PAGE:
Kravchuk: Putin Is Not Immortal
In this exclusive video, part of RFE/RL’s series “Russia & Me,” former Ukrainian President Leonid Kravchuk recalled that ex-Russian President Boris Yeltsin considered the idea of a war between Russia and Ukraine "crazy." Now, he says, Ukrainians and Russians will never be brothers again.
Moscow Mourns Small Businesses
Activists gathered flowers and photographs in a makeshift memorial to small businesses nine days after they were demolished during “the night of long bulldozers” in Moscow. (Russian Service)
Raising Debaltseve From The Ruins
Efforts are underway to rebuild Ukraine’s separatist-controlled city of Debaltseve, with Russia supplying construction materials and humanitarian aid. (Ukrainian Service)
Food Policy Showdown: France Vs. Russia
On December 10, 2015, France became the first country to pass a law banning supermarkets from wasting food. In Russia, bans on Western imports mean food continues to be destroyed by the ton.
Kazakh President’s Awkward Shopping Trip
Kazakhstan’s President Nursultan Nazarbaev toured a new French-owned supermarket in the country's biggest city, Almaty.
Ukraine’s Ruling Coalition Collapses
The political party Samopomich (Self Reliance) announced its withdrawal from Ukraine’s ruling coalition on February 18, leaving it with 218 votes out of the 226 needed to form a majority. (Current Time TV)
Poroshenko’s Office Confirms Shokin Resignation
The president’s office confirmed on Twitter on February 19 that Ukraine's embattled prosecutor-general has resigned, following reports that he had hindered investigations into corruption.
Shoigu Approval Rating Sky High
Russian Defense Minister Sergei Shoigu has an approval rating of 88 percent, the Russian Public Opinion Research Center finds, and disapproval of military service for family members has fallen among respondents by 20 percent since 2010. (Current Time TV)
Kadyrov Here To Stay
The exiled head of the Chechen separatist government says strongman Ramzan Kadyrov has become so powerful that the Kremlin, even if it wanted to, might have difficulty removing him.
Crimeans Questioned About Ties To Islamic Group
Four more people were arrested by Russia’s security service (FSB) in Crimea and are being investigated for connections to Hizb ut-Tahrir, a pan-Islamic political group that is regarded as a terrorist organization in Russia. (In Russian)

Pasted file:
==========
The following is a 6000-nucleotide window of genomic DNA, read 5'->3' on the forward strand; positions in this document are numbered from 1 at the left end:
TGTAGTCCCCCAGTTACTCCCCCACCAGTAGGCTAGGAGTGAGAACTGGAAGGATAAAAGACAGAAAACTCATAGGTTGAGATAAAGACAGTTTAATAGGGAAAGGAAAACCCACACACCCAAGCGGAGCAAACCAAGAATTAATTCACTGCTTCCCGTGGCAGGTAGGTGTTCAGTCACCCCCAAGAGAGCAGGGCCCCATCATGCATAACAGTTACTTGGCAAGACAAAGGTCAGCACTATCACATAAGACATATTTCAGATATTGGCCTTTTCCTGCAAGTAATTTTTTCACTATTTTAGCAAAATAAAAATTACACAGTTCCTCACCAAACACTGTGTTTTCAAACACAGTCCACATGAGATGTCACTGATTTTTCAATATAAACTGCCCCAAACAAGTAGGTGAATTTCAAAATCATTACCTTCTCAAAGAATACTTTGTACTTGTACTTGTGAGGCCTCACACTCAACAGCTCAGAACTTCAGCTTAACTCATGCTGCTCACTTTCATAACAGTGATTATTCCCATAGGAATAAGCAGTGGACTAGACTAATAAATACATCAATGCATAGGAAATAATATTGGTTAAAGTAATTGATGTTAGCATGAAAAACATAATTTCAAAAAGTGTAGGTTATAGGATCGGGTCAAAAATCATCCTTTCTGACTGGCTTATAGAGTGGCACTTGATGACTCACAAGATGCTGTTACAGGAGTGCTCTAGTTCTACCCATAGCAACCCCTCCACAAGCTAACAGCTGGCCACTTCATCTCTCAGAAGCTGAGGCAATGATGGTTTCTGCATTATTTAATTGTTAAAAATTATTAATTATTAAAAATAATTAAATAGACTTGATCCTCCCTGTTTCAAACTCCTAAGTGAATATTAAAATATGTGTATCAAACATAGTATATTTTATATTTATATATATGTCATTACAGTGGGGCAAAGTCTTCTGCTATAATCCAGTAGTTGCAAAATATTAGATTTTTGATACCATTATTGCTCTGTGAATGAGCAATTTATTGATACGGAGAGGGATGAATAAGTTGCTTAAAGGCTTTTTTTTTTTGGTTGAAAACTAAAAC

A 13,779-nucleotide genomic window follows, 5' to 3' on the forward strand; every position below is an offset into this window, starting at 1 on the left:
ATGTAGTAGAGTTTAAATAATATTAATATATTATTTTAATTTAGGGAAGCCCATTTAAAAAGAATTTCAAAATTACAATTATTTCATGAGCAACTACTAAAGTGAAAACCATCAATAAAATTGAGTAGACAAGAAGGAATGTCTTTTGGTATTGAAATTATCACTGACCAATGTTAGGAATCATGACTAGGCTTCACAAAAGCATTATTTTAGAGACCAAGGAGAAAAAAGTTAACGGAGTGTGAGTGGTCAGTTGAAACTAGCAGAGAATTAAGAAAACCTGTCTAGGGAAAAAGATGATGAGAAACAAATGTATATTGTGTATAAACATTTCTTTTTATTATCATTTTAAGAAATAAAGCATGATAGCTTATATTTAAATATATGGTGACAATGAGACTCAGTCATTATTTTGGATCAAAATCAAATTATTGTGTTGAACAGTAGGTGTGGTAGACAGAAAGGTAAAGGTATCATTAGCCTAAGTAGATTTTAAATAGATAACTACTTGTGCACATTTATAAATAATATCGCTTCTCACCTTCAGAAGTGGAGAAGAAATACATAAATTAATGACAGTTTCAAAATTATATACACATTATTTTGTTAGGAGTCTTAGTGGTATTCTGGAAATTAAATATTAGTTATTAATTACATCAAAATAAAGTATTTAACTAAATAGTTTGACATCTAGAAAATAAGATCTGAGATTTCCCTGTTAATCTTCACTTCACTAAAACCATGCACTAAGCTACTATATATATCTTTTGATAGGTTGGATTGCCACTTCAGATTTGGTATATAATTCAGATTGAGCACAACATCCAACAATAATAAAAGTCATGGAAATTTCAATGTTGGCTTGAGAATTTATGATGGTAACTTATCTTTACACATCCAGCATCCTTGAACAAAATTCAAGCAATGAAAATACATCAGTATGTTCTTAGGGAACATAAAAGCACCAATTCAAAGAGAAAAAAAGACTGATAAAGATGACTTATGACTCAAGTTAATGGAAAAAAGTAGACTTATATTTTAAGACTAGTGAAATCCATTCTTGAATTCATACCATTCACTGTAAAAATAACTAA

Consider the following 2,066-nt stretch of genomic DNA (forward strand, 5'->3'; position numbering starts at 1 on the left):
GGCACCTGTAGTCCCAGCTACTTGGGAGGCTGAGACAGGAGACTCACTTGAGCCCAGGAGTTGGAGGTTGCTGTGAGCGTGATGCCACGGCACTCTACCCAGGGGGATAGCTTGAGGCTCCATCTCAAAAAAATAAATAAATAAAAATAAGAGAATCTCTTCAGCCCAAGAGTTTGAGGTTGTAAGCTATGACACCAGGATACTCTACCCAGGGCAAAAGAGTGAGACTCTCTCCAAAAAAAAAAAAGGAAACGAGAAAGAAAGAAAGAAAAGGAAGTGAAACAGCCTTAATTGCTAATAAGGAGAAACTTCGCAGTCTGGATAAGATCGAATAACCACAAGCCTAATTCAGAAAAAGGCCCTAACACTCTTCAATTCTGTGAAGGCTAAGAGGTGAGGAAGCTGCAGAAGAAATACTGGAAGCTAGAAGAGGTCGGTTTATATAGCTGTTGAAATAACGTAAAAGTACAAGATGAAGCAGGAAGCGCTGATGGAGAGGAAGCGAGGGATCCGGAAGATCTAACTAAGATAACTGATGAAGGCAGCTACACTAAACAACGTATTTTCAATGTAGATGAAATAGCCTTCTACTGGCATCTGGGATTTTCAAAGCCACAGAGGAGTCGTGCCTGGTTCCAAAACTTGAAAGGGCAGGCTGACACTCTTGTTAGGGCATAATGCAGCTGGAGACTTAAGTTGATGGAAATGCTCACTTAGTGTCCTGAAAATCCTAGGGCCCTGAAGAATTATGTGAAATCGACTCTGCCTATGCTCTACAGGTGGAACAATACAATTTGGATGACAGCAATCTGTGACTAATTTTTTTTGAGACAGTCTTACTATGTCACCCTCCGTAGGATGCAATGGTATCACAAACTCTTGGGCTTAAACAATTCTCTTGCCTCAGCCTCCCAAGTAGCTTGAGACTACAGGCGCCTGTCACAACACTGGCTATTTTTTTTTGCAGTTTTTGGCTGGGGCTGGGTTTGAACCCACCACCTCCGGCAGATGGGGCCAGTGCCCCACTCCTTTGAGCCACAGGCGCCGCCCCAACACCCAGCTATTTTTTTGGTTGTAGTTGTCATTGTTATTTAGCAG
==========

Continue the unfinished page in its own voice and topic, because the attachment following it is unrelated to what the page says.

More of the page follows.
Ukraine Separatists Launch Kids Mag
In a revisionist reference to “little green men,” the term used by Ukrainians to refer to the fighters who formed the vanguard of Russia’s advance into Ukraine in 2014, a new children’s magazine calls itself “Polite Little People,” and seeks to promote the "spiritual-patriotic education" of young people in the country’s separatist-controlled regions.
VimpelCom Admits To Conspiracy, Agrees To Pay $795 Million
In the most significant development to date in the multinational investigation into alleged illegal payments by major telecoms looking to invest in Central Asia, VimpelCom, a mobile communications giant, says it has agreed to pay $795 million to resolve U.S. and Dutch investigations into a bribery scheme in Uzbekistan.
U.S. Dismisses Defamation Suit Linked To Kazakh Family Feud
A U.S. federal judge has thrown out a defamation lawsuit brought by a close business associate of Kazakh President Nursultan Nazarbaev's former son-in-law, who was found dead in an Austrian jail cell last year.
Walesa Rejects Latest Collaborator Charge
Former Polish President Lech Walesa has rejected fresh reports that revive allegations he was a paid informant for the communist-era secret services in a scandal that some say is politically motivated.
Tear Gas Takes Over Kosovo Parliament
A session of Kosovo's parliament has been postponed as opposition lawmakers released tear gas into the chamber.
COMMENTARY: Petro Poroshenko’s House of Cards
Prominent journalist and Ukrainian Member of Parliament Serhiy Leshchenko describes the maneuvering behind Tuesday’s no-confidence vote.